The weeks leading up to December 31, 1999 were fraught with much trepidation. The scare of Y2K had people running into grocery stores to buy bottled water and pulling money out of mutual funds to protect against loss. It was an uncertain time, in a seemingly certain world. When the clock struck midnight, many were surprised when catastrophe did NOT strike. The street lights stayed on, telephones rang, and the internet was accessible. It turned out to not be as big of a deal as everyone had thought it would be.
Why was it such a big deal?
The problem stemmed from the fact that computers would not be able to decipher between 2000 (’00) and 1900 (’00). Many people thought that this would cause interruptions in operating systems and chaos in the business/ governmental/ industrial data.
Y2K: What really happened?
On the back end, Y2K was a bit bigger of a deal. Y2K has been fondly remember by IT professionals as one of the biggest (and most stressful) make-work projects that had to be tackled. Companies spent hours working to correct the time telling capabilities of digital and non-digital situations that practiced abbreviating a four-year digit year to two digits.
Did everything get fixed? Will there be another scare like Y2K? Maybe.
Year 2038 Problem: What we know, what we don’t.
The 2038 problem will occur on March 19th 2038, at 03:14:07 (coordinated universal time). At this point computer servers will reach the largest number representable in a 32-bit integer. Which means that the systems will not be able to decipher between the year 2038 and 1970, and will go into negative counting up from -2,147,483,647 to zero. So what happens then? It’s likely that most systems will not be able to manage this change and will fail. How they will fail is unknown.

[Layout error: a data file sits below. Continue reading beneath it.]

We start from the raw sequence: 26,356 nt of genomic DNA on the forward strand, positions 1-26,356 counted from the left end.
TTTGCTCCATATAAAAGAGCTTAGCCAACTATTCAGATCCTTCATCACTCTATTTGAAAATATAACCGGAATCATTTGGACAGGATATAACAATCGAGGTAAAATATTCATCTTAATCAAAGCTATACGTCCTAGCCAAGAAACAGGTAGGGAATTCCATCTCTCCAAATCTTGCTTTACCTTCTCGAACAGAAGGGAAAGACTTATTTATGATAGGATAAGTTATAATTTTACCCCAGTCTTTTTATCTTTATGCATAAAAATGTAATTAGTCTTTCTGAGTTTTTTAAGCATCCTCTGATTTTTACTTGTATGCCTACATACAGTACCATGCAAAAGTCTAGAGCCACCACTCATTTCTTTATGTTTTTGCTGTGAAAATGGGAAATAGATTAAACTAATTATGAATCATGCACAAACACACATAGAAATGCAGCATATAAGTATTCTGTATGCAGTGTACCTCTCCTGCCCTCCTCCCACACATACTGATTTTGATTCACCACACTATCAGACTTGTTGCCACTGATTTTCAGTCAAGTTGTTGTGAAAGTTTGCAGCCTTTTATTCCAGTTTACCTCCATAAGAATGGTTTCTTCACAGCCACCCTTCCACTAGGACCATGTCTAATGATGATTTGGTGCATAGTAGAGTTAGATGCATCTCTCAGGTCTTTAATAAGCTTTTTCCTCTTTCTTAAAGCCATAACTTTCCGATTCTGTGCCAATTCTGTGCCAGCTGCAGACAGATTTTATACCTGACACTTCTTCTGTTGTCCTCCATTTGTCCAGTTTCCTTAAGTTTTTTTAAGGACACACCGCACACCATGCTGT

Should I be concerned?
While there will, in fact, be a Year 2038 Problem, we do have over two decades to prepare for such an event. Because of this, it is highly unlikely that there will be any serious issues. Furthermore, because it is so far away, many of these old systems will have worn out by this time and have already been replaced.
Yes, there are likely to be serious computer system malfunctions that could cause major shutdowns if not dealt with properly. However, there is no need to lose any sleep over it. Y2K educated us to think ahead of our past technology mishaps and prepare for a future full of technological innovations.